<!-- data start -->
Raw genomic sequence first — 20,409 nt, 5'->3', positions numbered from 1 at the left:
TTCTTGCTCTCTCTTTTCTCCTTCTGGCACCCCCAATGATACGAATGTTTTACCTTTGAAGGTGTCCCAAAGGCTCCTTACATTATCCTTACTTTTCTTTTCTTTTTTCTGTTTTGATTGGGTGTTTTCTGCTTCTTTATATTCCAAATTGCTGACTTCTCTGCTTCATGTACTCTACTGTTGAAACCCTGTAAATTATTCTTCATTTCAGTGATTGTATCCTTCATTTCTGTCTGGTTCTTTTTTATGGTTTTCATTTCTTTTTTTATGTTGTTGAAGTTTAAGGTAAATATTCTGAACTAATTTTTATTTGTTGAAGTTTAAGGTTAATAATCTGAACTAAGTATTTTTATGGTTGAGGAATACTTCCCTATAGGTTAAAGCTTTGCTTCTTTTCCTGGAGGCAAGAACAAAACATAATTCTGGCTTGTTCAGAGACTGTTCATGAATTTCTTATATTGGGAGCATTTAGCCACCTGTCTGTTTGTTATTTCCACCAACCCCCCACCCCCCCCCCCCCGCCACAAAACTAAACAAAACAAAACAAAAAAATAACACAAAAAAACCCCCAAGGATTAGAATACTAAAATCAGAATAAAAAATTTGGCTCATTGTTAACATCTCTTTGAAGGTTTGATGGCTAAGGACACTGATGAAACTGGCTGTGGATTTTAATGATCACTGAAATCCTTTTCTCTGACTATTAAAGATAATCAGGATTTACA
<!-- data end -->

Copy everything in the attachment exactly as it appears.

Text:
Raw genomic sequence first — 20,409 nt, 5'->3', positions numbered from 1 at the left:
TTCTTGCTCTCTCTTTTCTCCTTCTGGCACCCCCAATGATACGAATGTTTTACCTTTGAAGGTGTCCCAAAGGCTCCTTACATTATCCTTACTTTTCTTTTCTTTTTTCTGTTTTGATTGGGTGTTTTCTGCTTCTTTATATTCCAAATTGCTGACTTCTCTGCTTCATGTACTCTACTGTTGAAACCCTGTAAATTATTCTTCATTTCAGTGATTGTATCCTTCATTTCTGTCTGGTTCTTTTTTATGGTTTTCATTTCTTTTTTTATGTTGTTGAAGTTTAAGGTAAATATTCTGAACTAATTTTTATTTGTTGAAGTTTAAGGTTAATAATCTGAACTAAGTATTTTTATGGTTGAGGAATACTTCCCTATAGGTTAAAGCTTTGCTTCTTTTCCTGGAGGCAAGAACAAAACATAATTCTGGCTTGTTCAGAGACTGTTCATGAATTTCTTATATTGGGAGCATTTAGCCACCTGTCTGTTTGTTATTTCCACCAACCCCCCACCCCCCCCCCCCCGCCACAAAACTAAACAAAACAAAACAAAAAAATAACACAAAAAAACCCCCAAGGATTAGAATACTAAAATCAGAATAAAAAATTTGGCTCATTGTTAACATCTCTTTGAAGGTTTGATGGCTAAGGACACTGATGAAACTGGCTGTGGATTTTAATGATCACTGAAATCCTTTTCTCTGACTATTAAAGATAATCAGGATTTACA